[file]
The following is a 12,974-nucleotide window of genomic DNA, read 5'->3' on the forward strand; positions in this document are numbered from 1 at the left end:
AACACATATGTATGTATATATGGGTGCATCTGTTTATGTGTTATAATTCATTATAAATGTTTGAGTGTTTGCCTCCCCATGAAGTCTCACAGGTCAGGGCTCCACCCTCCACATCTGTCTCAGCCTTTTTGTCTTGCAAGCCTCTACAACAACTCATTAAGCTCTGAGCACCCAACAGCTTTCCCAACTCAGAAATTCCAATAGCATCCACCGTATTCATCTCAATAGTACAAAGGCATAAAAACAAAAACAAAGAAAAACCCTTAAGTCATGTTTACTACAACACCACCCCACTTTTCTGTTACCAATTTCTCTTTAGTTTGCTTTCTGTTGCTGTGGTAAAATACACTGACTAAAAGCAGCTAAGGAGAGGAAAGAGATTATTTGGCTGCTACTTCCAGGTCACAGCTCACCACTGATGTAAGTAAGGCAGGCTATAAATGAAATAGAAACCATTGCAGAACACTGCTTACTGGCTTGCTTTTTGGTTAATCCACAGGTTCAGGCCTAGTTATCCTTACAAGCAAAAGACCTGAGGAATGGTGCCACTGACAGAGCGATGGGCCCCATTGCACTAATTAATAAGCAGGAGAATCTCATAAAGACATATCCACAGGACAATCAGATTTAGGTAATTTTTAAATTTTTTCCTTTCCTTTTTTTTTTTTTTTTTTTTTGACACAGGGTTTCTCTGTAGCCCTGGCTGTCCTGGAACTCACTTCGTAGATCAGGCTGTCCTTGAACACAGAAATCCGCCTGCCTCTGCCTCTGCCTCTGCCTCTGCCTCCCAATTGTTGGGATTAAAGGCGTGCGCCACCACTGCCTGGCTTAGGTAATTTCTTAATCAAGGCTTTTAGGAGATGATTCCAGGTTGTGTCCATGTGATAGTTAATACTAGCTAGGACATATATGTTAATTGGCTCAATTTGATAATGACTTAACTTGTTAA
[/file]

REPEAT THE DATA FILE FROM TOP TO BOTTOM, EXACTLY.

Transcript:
The following is a 12,974-nucleotide window of genomic DNA, read 5'->3' on the forward strand; positions in this document are numbered from 1 at the left end:
AACACATATGTATGTATATATGGGTGCATCTGTTTATGTGTTATAATTCATTATAAATGTTTGAGTGTTTGCCTCCCCATGAAGTCTCACAGGTCAGGGCTCCACCCTCCACATCTGTCTCAGCCTTTTTGTCTTGCAAGCCTCTACAACAACTCATTAAGCTCTGAGCACCCAACAGCTTTCCCAACTCAGAAATTCCAATAGCATCCACCGTATTCATCTCAATAGTACAAAGGCATAAAAACAAAAACAAAGAAAAACCCTTAAGTCATGTTTACTACAACACCACCCCACTTTTCTGTTACCAATTTCTCTTTAGTTTGCTTTCTGTTGCTGTGGTAAAATACACTGACTAAAAGCAGCTAAGGAGAGGAAAGAGATTATTTGGCTGCTACTTCCAGGTCACAGCTCACCACTGATGTAAGTAAGGCAGGCTATAAATGAAATAGAAACCATTGCAGAACACTGCTTACTGGCTTGCTTTTTGGTTAATCCACAGGTTCAGGCCTAGTTATCCTTACAAGCAAAAGACCTGAGGAATGGTGCCACTGACAGAGCGATGGGCCCCATTGCACTAATTAATAAGCAGGAGAATCTCATAAAGACATATCCACAGGACAATCAGATTTAGGTAATTTTTAAATTTTTTCCTTTCCTTTTTTTTTTTTTTTTTTTTTGACACAGGGTTTCTCTGTAGCCCTGGCTGTCCTGGAACTCACTTCGTAGATCAGGCTGTCCTTGAACACAGAAATCCGCCTGCCTCTGCCTCTGCCTCTGCCTCTGCCTCCCAATTGTTGGGATTAAAGGCGTGCGCCACCACTGCCTGGCTTAGGTAATTTCTTAATCAAGGCTTTTAGGAGATGATTCCAGGTTGTGTCCATGTGATAGTTAATACTAGCTAGGACATATATGTTAATTGGCTCAATTTGATAATGACTTAACTTGTTAA